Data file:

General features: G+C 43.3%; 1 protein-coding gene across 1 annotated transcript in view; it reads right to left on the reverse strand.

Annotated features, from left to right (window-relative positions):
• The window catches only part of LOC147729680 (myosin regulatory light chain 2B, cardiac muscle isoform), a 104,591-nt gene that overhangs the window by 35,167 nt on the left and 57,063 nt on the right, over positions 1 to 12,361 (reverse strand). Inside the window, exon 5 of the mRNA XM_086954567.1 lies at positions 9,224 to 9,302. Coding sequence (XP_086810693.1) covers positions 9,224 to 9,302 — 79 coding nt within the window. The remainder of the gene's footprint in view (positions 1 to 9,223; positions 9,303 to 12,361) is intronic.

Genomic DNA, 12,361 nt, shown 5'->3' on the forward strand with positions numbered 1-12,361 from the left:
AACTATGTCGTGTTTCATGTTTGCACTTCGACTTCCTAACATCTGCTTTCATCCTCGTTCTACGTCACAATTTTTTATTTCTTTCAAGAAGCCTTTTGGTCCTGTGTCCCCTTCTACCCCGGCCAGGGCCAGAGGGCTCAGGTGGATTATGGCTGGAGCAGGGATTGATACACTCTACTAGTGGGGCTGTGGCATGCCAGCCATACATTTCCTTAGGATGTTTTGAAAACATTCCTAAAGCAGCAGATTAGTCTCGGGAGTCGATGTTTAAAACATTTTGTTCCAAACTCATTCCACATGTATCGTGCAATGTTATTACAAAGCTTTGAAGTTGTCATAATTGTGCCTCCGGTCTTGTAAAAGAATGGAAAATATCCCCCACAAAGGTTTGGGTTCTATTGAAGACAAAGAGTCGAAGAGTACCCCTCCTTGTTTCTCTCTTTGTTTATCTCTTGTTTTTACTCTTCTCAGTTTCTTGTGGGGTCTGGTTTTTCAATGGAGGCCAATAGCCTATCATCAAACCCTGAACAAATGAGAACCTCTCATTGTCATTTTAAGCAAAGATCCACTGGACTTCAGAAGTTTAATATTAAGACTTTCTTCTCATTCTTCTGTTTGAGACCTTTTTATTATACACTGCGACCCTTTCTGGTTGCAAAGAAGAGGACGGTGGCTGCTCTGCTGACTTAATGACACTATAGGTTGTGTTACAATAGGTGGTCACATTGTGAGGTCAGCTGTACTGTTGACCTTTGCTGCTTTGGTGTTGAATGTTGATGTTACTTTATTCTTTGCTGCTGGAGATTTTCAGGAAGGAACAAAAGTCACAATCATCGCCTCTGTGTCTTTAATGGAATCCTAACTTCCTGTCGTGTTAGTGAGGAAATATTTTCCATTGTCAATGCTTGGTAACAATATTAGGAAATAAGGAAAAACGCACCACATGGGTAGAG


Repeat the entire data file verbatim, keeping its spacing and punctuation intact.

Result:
General features: G+C 43.3%; 1 protein-coding gene across 1 annotated transcript in view; it reads right to left on the reverse strand.

Annotated features, from left to right (window-relative positions):
• The window catches only part of LOC147729680 (myosin regulatory light chain 2B, cardiac muscle isoform), a 104,591-nt gene that overhangs the window by 35,167 nt on the left and 57,063 nt on the right, over positions 1 to 12,361 (reverse strand). Inside the window, exon 5 of the mRNA XM_086954567.1 lies at positions 9,224 to 9,302. Coding sequence (XP_086810693.1) covers positions 9,224 to 9,302 — 79 coding nt within the window. The remainder of the gene's footprint in view (positions 1 to 9,223; positions 9,303 to 12,361) is intronic.

Genomic DNA, 12,361 nt, shown 5'->3' on the forward strand with positions numbered 1-12,361 from the left:
AACTATGTCGTGTTTCATGTTTGCACTTCGACTTCCTAACATCTGCTTTCATCCTCGTTCTACGTCACAATTTTTTATTTCTTTCAAGAAGCCTTTTGGTCCTGTGTCCCCTTCTACCCCGGCCAGGGCCAGAGGGCTCAGGTGGATTATGGCTGGAGCAGGGATTGATACACTCTACTAGTGGGGCTGTGGCATGCCAGCCATACATTTCCTTAGGATGTTTTGAAAACATTCCTAAAGCAGCAGATTAGTCTCGGGAGTCGATGTTTAAAACATTTTGTTCCAAACTCATTCCACATGTATCGTGCAATGTTATTACAAAGCTTTGAAGTTGTCATAATTGTGCCTCCGGTCTTGTAAAAGAATGGAAAATATCCCCCACAAAGGTTTGGGTTCTATTGAAGACAAAGAGTCGAAGAGTACCCCTCCTTGTTTCTCTCTTTGTTTATCTCTTGTTTTTACTCTTCTCAGTTTCTTGTGGGGTCTGGTTTTTCAATGGAGGCCAATAGCCTATCATCAAACCCTGAACAAATGAGAACCTCTCATTGTCATTTTAAGCAAAGATCCACTGGACTTCAGAAGTTTAATATTAAGACTTTCTTCTCATTCTTCTGTTTGAGACCTTTTTATTATACACTGCGACCCTTTCTGGTTGCAAAGAAGAGGACGGTGGCTGCTCTGCTGACTTAATGACACTATAGGTTGTGTTACAATAGGTGGTCACATTGTGAGGTCAGCTGTACTGTTGACCTTTGCTGCTTTGGTGTTGAATGTTGATGTTACTTTATTCTTTGCTGCTGGAGATTTTCAGGAAGGAACAAAAGTCACAATCATCGCCTCTGTGTCTTTAATGGAATCCTAACTTCCTGTCGTGTTAGTGAGGAAATATTTTCCATTGTCAATGCTTGGTAACAATATTAGGAAATAAGGAAAAACGCACCACATGGGTAGAG